(12:11) Now part of you are saying,
"can the intrinsic value change that much in seven months?"
We've been told intrinsic value is stable; we've been told wrong.
A company like Tesla, intrinsic value can and should change.
In fact, to show you where the change is coming from, here's what I did.
I went back to my June 2019 value, which is $190 per share,
and made one change at a time.
First I changed my base year numbers,
in terms of revenues and operating income, that cause an increase of about $24 per share.
Then I lower the cost of capital that increase the value by another $66 per share.
The higher revenue growth increases another $58 per share.
Improving the margin has the biggest move, it increases my value by about $115 per share,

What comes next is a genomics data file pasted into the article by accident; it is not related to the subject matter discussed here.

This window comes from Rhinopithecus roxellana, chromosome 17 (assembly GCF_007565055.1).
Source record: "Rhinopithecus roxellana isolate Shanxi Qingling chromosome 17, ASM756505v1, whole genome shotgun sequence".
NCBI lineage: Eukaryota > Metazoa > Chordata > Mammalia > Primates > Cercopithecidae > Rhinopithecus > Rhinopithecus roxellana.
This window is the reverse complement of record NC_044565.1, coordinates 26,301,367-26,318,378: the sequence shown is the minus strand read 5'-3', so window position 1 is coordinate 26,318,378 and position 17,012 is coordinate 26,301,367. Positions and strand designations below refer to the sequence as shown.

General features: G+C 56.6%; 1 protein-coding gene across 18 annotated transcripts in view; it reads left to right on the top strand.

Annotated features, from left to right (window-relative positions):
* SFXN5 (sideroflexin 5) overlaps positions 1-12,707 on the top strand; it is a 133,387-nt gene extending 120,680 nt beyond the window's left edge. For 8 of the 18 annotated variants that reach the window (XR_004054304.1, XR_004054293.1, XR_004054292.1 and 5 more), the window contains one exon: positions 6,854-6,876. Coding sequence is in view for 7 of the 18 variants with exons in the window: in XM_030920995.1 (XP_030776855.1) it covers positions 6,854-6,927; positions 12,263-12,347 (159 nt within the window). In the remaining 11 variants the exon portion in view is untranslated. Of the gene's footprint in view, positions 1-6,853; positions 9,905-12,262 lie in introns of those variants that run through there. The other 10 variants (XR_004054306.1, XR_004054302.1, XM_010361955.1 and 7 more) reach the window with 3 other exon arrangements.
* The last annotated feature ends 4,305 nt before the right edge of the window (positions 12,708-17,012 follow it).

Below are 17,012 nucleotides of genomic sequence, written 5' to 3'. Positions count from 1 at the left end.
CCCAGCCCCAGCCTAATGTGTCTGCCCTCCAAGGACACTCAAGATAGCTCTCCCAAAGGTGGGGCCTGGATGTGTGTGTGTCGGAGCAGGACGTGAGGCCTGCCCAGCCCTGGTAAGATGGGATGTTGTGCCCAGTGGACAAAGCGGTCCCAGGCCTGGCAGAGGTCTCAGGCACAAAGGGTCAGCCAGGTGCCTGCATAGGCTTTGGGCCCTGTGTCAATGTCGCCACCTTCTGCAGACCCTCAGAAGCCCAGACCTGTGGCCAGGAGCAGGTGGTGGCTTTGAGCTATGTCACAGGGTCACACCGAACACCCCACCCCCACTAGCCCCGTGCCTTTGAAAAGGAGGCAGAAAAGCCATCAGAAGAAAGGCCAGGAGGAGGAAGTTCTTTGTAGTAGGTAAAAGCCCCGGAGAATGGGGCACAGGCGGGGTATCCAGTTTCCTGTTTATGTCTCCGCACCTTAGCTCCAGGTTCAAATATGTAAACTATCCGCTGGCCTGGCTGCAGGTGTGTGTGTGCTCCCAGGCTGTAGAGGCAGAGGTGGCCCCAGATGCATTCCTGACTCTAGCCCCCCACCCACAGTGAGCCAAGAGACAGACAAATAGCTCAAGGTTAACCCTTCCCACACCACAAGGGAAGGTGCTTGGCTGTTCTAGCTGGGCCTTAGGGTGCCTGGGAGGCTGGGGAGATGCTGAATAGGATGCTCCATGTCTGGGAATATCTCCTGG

accounts for 44% of the overall increase in value per share.
Drop in the probability of failure increases my value by about $28.
Change in the net debt with the higher cash balance increases the value by about $20.
And finally, the only negative here, is because the stock price has gone up so much,
those 32 million options outstanding are a bigger drain on value.
The overall effect is an increase in value of about $259 per share,
if you take into account the fact that you now have essentially all of these positive ingredients working on it.
(13:32) So, what now?
I'll make a confession, I went into this valuation hoping
that I could continue to hold on to Tesla for at least a few more months.
Two reasons: one is it's nice to have a winner,
you like your winners in your portfolio.
In fact, when the stock has done this well, you want to hold on for a little longer.
The second is more pragmatic. I've held the stock for about seven months,
if I sell now, those will be short-term capital gains
and at least in the US I get taxed with an ordinary tax rate.